|Difficult Word/ Phrase||Contextual Sense|
|Jab||Taking a vaccine as a precaution against contracting a disease|
|Discrimination||the ability to judge the quality of something based on its difference from other, similar things:|
|Mandatory||Required by rule|
|Point out||Make or write a comment on|
|Contingency||A possible event, occurrence or result|
|Refrain||Restrain oneself from doing something|
|Impinge on||to have a clear and definite effect on something/somebody, especially a bad one|
|Efficacy||Capacity or power to produce a desired effect|
|Prevalence||accepted, done, or happening often or over a large area at a particular time|
The lag between jabs (Taking a vaccine as a precaution against contracting a disease): On Covishield gap
Kerala HC order on allowing earlier second dose flags need to review 84-day gap
The Kerala High Court’s intervention regarding the time lag between the two doses of Covishield vaccine is both interesting and unusual. It has asked the Government to allow the scheduling of the second dose four weeks after the first for those who want it. A single judge has held that the relaxation in the 84-day norm for some categories of people, when it is normally not open to the public to get their second jabs earlier, amounts to discrimination (the ability to judge the quality of something based on its difference from other, similar things). The direction that CoWIN, the national vaccination portal, should allow scheduling of the second dose after 28 days — the period initially fixed — for those who want early protection is likely to be questioned on appeal, even though it has its own logic. The petitioners are two companies that have purchased vaccines for their employees and their family members and did not want to wait for the current mandatory (Required by rule) 12-16 week period to administer their second doses. Pointing out (Make or write a comment on) the relaxation from the minimum 12-week rule for some categories among those travelling abroad, the petitioners wanted the same relaxation for employees availing of paid vaccination. The court has countenanced (give permission) this argument favourably and termed as discriminatory the denial of “early protection” to those who wanted the second dose after 28 days.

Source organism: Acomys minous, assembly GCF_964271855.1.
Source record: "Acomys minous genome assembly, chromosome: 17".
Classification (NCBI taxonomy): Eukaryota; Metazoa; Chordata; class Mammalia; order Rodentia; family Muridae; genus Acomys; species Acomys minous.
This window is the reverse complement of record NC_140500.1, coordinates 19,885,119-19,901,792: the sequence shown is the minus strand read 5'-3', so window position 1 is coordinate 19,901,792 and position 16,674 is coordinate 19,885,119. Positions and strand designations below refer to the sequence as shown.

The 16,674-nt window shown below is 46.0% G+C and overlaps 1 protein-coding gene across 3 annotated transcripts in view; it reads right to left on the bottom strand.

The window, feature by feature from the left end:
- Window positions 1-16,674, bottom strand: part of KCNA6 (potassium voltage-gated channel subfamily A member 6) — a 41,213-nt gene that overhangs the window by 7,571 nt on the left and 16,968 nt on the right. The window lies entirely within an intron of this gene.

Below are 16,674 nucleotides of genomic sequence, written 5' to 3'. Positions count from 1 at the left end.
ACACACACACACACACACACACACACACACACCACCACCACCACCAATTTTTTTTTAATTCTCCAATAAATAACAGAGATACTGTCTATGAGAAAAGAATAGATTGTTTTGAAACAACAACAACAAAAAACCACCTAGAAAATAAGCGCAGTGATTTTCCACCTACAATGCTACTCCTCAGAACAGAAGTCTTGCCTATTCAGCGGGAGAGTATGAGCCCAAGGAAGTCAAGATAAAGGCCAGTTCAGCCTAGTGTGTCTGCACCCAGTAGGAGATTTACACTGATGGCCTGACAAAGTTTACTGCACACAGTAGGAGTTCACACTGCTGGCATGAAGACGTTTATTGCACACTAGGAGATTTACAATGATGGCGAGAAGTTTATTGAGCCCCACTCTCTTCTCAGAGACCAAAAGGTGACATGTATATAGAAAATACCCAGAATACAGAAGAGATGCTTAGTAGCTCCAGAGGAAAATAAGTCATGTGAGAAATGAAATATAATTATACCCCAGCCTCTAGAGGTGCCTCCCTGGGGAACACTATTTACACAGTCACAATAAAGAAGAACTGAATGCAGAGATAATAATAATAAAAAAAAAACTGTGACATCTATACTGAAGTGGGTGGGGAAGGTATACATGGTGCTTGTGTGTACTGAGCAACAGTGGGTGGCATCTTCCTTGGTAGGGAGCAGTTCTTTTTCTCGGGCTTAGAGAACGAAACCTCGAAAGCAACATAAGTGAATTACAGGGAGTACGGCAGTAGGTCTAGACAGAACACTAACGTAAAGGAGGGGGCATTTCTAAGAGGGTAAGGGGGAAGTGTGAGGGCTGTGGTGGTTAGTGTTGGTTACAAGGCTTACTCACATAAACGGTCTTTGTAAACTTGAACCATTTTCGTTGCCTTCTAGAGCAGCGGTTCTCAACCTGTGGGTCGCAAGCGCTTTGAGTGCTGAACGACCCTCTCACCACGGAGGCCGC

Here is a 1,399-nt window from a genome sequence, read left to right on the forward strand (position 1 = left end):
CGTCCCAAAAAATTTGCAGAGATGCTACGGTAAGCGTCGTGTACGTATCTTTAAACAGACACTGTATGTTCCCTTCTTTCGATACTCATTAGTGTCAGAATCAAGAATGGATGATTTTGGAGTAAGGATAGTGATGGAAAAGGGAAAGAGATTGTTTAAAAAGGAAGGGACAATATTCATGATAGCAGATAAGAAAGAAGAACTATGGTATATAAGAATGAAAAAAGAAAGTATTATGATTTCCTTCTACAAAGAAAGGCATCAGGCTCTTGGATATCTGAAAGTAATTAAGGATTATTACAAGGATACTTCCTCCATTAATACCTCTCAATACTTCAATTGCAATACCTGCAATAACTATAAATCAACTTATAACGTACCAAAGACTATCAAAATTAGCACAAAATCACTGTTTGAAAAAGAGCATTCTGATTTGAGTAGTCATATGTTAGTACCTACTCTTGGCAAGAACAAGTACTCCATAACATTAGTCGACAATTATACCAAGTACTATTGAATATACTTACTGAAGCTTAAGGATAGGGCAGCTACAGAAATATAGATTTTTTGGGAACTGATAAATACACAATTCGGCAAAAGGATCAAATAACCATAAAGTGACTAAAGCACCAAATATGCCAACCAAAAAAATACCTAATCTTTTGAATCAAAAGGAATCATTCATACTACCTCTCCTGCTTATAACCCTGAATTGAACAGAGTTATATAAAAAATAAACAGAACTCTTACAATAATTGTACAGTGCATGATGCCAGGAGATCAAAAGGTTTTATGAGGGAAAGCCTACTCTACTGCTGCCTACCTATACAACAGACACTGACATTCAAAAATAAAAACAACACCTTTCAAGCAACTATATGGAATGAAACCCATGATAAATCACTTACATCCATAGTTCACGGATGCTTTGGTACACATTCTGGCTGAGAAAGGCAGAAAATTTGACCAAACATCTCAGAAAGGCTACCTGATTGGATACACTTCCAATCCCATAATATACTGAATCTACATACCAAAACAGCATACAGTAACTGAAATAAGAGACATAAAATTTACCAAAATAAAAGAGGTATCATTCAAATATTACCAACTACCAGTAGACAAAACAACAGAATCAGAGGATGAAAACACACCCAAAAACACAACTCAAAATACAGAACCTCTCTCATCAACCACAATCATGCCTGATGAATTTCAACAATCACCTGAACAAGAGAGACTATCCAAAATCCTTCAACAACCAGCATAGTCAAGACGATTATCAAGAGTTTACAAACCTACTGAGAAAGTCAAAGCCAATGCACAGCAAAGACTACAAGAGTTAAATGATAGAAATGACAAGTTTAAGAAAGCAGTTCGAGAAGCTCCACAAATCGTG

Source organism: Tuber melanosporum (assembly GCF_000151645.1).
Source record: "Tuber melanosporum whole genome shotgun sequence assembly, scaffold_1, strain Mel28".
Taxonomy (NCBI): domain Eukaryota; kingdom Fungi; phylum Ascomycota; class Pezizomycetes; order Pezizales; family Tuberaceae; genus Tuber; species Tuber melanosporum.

The court framed it as an issue over “better protection” offered by the scientifically validated 12-week gap between two doses, and “early protection” favoured by individuals. The Union government argued that the relaxation was to meet unavoidable contingencies (A possible event, occurrence or result), and an earlier second dose could not be claimed as a matter of right. The court based its order on what it believed to be “discrimination” in favour of some sections but refrained (Restrain oneself from doing something) from deciding the question “whether a person is entitled to make a choice between early protection and better protection” while accepting the Government’s free vaccine. It is fairly obvious that a delayed second dose enables reaching more people for their first dose. This means the order to allow earlier administration of the second dose could impinge on the public health objective of giving some protection to more people rather than full protection to fewer people. To that extent, the court’s intervention in a policy matter may invite an appeal. However, it also raises the issue whether the policy of an 84-day gap between doses should continue, given the increased pace of vaccination. Despite being approved by experts, the change from the four-to-six weeks norm to the current 12-16 weeks may have been dictated as much by higher efficacy (Capacity or power to produce a desired effect) as by the extent of vaccine availability then. The time may have come for the Government to review the norm and allow a shorter gap based on the availability of vaccines and COVID-19 prevalence (accepted, done, or happening often or over a large area at a particular time) in a given geography.
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